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Aveen Ismail in her garden
“Syria is green,” says Aveen Ismail. “But here it was like a desert until we started growing plants and trees.”
The 35-year-old fled Damascus with her family in 2012. She now lives in the Domiz Camp in Northern Iraq, where roses, lemon trees and marigolds have sprung up amid the concrete and dust.
“Creating a garden was a way for us to heal and remind us of home,” she says.
Alfonso Montiel of the Lemon Tree Trust has sat down in many of the tiny green spaces at the camp.
“You’ll see in some cases it’s full of roses,” he says. “The first question you ask yourself is, why not food?”
Flowers, says Montiel, give a sense of the passage of time. “It gives them a sense of hope. It gives a sense of control of their environment.”
The Lemon Tree Trust has been working in the refugee camps of Northern Iraq for the past three years, running garden competitions to encourage residents to create gardens, and providing seeds and plants.
Ruhleben Horticultural Society
The residents of Ruhleben internment camp
Residents at Domiz Camp
Domiz, one of the largest camps in Kurdistan, is home to 30,000 refugees, most of them from Syria.
“The Syrians – one of the things they pack when they leave is seeds,” says Montiel. “They want seeds from their own plants, from their own spaces, from their own families.”
Echoes of history
Gardeners in the camp grow seeds and plants brought to them from Syria by brothers, uncles and cousins. The community has come together to build raised beds, which are planted with vegetables and flowers.
More recently, residents of the camp have helped choose plants and flowers for the Lemon Tree Trust’s first refugee-inspired garden at the RHS Chelsea Flower Show. Sami, who has a PhD in botany, played a big role.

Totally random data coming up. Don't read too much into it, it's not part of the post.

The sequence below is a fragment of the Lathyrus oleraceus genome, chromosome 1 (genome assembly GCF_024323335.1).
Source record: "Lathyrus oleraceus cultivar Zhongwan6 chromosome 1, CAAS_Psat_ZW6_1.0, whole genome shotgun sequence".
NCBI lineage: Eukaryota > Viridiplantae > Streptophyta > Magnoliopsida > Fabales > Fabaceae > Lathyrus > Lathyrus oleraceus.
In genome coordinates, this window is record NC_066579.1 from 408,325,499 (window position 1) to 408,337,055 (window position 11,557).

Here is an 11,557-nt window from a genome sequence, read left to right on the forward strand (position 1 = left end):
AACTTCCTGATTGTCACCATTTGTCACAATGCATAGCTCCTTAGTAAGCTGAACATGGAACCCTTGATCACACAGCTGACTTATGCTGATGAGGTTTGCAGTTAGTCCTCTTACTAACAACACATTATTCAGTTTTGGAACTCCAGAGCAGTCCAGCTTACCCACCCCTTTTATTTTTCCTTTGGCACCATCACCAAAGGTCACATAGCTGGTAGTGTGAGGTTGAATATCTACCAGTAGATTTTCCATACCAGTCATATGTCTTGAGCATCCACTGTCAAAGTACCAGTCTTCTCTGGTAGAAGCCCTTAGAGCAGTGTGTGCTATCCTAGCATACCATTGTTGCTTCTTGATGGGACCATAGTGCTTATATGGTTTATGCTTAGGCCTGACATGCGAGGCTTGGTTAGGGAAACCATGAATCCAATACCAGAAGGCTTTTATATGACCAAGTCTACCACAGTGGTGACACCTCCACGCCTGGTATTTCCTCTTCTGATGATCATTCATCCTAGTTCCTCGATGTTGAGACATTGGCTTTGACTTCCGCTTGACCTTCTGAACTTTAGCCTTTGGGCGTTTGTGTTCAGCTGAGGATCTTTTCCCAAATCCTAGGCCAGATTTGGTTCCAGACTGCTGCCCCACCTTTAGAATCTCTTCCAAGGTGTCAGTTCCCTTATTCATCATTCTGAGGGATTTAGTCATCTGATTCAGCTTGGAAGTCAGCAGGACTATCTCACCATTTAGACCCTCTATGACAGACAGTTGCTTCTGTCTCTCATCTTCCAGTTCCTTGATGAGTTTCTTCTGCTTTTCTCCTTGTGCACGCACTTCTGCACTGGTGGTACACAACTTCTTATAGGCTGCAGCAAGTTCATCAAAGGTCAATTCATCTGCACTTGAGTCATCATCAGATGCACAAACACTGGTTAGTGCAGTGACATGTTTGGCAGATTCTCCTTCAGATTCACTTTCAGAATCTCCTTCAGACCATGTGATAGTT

“He walked from Syria for ten days holding both of his boys, one on each hand, into the camp,” says Montiel. “He was a principal collaborator in choosing the plants with Tom [designer Tom Massey] and thinking about the design. This is truly a garden inspired and developed with the help of the refugees themselves.”
The garden has already proved an inspiration for Sue Biggs, the director general of the Royal Horticultural Society. When she heard about plans for the garden, she was reminded of a chapter in history 100 years ago when the RHS sent seeds to British citizens who were prisoners of war in the Ruheleben internment camp in Germany, to help them survive the hardships.
“Just as we had done to Germany in 1918 so we did again in 2018 to Kurdistan, to the Domiz Camp in Iraq,” she says.
“It was uncanny really, two groups of people, 100 years apart, one in Germany, one in Iraq, and really the same basic human desire to nurture and to grow something, even in terrible circumstances.
The RHS sent 2,000 packets of seeds out to Domiz last month, including vegetables such as peppers and cucumbers, and flowers such as marigolds and sunflowers.
When the RHS searched their London Lindley Library for the original letters and photographs from the 1918 seed lift they found the refugees in Iraq had asked for a nearly identical selection.
“From one dry, dusty seed, there is a life that can flourish,” says Sue Biggs.
“At the end they can end up eating healthy food or just being able to brighten their surroundings and feel like human beings.”
The Lemon Tree Trust’s garden is on display at the RHS Chelsea Flower Show.
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